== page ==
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Response to "Agile Development"
  • I had to create a response here because it is impossible to respond to the actual post.  In a system that depends on incremental input from volunteers, it seems odd to restrict access, particularly because at the heart of that action is an assumption that the average nonmember contribution will not have value.

    I was looking at the agile system mentioned on the forum and discussed here.

    If we read the Manifesto of Agile Development, it think it clarifies the need for more discussion.  I will post it below, I think it is important to note that this is designed for the creation of software, not hardware.

    We are uncovering better ways of developing software by doing it and helping others do it. Through this work we have come to value:
    Individuals and interactions over processes and tools
    Working software over comprehensive documentation
    Customer collaboration over contract negotiation
    Responding to change over following a plan
    That is, while there is value in the items on the right, we value the items on the left more.

    The OSE system is aimed ultimately at individuals, but OSE needs to be more concerned with processes and tools.  A concern with an individual will produce a project that an individual can use, we need one that anyone can reproduce, in order for people to develop, understand and adapt a project, it needs to be something geared towards the tool/process itself.  That brings me to my second point, the express concern of Agile development is a single useable end product.  If that was the goal of OSE, then we would be done with several projects already, because they are built.  However, the projects are ongoing because one of the most important elements of OSE is the comprehensive documentation, which will allow people to build/modify the GVCS.  The third point seems moot in this discussion and the fourth is a mixed bag.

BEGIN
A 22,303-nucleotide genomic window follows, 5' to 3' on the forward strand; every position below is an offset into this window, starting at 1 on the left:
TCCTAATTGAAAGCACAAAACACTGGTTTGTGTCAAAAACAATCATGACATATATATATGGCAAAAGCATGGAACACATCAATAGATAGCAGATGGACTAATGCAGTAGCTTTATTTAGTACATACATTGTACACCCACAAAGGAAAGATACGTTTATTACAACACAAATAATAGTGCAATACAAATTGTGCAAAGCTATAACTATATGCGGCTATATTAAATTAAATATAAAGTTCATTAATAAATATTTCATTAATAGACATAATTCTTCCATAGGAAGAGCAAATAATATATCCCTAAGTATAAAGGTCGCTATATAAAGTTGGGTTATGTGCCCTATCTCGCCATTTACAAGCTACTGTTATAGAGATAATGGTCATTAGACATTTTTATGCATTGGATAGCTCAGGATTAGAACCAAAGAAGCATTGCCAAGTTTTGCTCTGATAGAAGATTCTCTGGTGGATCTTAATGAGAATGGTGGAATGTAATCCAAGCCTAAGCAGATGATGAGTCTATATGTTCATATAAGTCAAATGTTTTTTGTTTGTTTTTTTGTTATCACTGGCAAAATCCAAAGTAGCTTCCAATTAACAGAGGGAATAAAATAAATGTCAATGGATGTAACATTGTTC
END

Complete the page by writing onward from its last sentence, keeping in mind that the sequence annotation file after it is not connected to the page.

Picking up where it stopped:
Just from reading the Agile Manifesto it seems to me that the system is contradictory rather than complimentary.

    Can someone show me how I am misunderstanding this?

  • 13 Comments sorted by
  • Agile is really a frame of mind, ARGH (I like that nickname - it's so expressive!).  It means being open to change and responding quickly and with flexibility.  While I would agree that certain specific agile processes for software development don't quite work, I think we can adapt it to meet our needs.  We might even be at the forefront of exploring how agile techniques might be applied to OS hardware. 

    I also agree that documentation is one of our main deliverables, and that sets us apart from software development.  See my post to the Collaboration forum

    Regarding restricted access, this is the start of a new OSE policy to create special forums restricted to contributors of an OSE project.  While they are visible to all, only team members are allowed to post to it.  It's intended to keep the conversation focused on project needs, while letting the larger community have visibility into what's going on.  Your response to post here is exactly right.  This is the right place for it.

    - Mark

  • I am skeptical about this fear of "sidetracking" a discussion (which is why I will not apologize for not mentioning agile development).  Anyone is free to skip a comment if they so wish.  It indicates a lack of respect for the readers as much as the commenters, like assuming they get distracted too easily from what matters (which may be true for a lot of people, but then we just need better people).